I think, this is where Christianity took the less-biblical, easy road. For decades pastors and worshipers believed that Christianity was “being.” That is, if you went to church and gave an offering, you got your Christian credentials. Church leaders only judged congregational effectiveness by butts in pews and bills in the plate. But we were wrong. You see, Christianity is not task-oriented. It isn’t about being, it’s not doing something, and it’s not even an action. To follow Christ, means to imitate God’s character. In Mark, that means becoming a servant; it means learning to live without violence and pride; and it is an on-going pursuit of prioritizing love and relationship above all else. Is that making sense?

A few examples might help. You tell me if this is an example of “make you fish” or “turn you into fishers” – “make” or “turn into.”

  1. Bringing food for fellowship hour after church (make) – this is an action where I do.
  2. Learning how to better serve others by hosting fellowship hour (turn into) – this has an action and developmental reflection resulting in transformation.
  3. Giving a meal to someone who is hungry (make).
  4. Sharing a meal together with someone who is hungry (turn into).

You see, being a disciple is not about checking something off your to-do list. Instead, it’s about becoming a life-long learner. Being a disciple means not only learning from the stories of our faith but also putting it into practice with the faithful. Being a disciple is about studying, observing, and noting the reality of the world and putting that in conversation with our faith.

Far too often, our faith is behind us developmentally. While we work to better ourselves in our finances, career, and relationships, our faith is stagnant. We prioritize our therapist, we absorb social media, we drink the daily news, and we drown in our careers, but do we give the same attention to the scriptures or actively searching for God’s presence? Do we take time for Christian meditation, known as prayer? Do we let the Bible inform our political views instead of the other way around? I wonder, are we following Jesus or trying to convince Jesus to follow us?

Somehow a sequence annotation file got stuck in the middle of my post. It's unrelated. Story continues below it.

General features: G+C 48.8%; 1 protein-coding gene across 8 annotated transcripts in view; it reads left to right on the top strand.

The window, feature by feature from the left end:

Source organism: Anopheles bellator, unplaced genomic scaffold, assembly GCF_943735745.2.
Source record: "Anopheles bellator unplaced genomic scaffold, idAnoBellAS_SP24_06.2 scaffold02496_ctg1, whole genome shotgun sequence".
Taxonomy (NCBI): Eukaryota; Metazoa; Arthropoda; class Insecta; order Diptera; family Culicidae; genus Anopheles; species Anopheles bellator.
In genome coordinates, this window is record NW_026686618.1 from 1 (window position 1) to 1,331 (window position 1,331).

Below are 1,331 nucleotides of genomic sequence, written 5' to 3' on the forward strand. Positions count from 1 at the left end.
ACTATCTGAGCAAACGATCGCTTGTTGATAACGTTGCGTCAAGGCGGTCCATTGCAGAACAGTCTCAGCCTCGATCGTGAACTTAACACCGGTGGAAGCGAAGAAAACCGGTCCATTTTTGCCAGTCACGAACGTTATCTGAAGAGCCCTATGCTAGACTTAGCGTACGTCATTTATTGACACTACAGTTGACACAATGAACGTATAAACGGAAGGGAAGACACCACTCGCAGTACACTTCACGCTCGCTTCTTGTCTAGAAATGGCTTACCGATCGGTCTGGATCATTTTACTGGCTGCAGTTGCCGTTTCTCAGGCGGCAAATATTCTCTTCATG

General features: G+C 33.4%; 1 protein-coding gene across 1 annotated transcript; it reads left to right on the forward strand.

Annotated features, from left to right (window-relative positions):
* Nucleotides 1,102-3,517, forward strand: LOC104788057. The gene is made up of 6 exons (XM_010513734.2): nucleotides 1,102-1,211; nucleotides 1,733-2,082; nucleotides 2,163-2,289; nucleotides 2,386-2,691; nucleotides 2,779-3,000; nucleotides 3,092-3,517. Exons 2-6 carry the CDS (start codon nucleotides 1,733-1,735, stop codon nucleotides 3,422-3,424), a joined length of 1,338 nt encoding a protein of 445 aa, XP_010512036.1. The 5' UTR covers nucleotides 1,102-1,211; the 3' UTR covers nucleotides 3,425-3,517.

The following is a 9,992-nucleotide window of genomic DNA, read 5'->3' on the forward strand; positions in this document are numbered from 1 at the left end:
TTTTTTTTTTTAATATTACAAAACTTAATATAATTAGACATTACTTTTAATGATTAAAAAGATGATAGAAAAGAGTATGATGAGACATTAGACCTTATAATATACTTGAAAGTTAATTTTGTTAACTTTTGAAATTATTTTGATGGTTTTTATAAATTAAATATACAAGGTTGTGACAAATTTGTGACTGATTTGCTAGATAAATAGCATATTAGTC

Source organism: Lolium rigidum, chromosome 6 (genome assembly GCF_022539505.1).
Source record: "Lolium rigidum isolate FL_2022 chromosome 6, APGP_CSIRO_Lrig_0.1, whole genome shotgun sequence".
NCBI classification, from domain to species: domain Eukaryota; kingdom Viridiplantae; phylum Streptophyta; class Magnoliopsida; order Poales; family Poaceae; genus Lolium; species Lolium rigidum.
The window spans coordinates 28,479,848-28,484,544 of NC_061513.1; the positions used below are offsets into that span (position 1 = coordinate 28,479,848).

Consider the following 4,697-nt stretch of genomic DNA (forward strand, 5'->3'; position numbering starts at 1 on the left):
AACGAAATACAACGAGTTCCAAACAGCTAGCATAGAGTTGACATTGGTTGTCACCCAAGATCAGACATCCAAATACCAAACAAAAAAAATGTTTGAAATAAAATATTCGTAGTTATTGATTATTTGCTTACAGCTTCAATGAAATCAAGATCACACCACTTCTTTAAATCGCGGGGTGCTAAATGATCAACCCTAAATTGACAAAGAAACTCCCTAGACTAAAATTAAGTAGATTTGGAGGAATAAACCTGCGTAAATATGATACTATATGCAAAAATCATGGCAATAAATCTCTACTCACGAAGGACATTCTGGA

Friends, all is not lost. The disciples in Mark’s gospel are our examples. There, we see these 20-something year old disciples astounded by Jesus’s teachings, they witness the healing of the sick, and they lose Jesus and seek him again. You see, the good news is that our God that isn’t going to wait for us. Our God knows that left to our own devices we’d be stuck mending our nets in the day-to-day and forget the big picture. That is why God takes on human form. Our God is present at this table of welcome, our God is known at the font of empowerment, our God is revealed in the scriptures of wisdom, and God is glimpsed in this transforming group of people.  These are the gifts of God. We come to learn and to be challenged. Then, we are sent, to emulate Jesus’s actions; sent to become God’s partner in this reign of love; sent to become Christ’s disciple. Amen.

[1] http://leftbehindandlovingit.blogspot.com/

[2] New English Translation.

[3] Smith, Ted A. “Third Sunday after the Epiphany: Mark 1:14-20, Homiletical Perspective.” Preaching the Revised Common Lectionary: Feasting on the Word.” Year B, Vol. 1. Pg 284-289.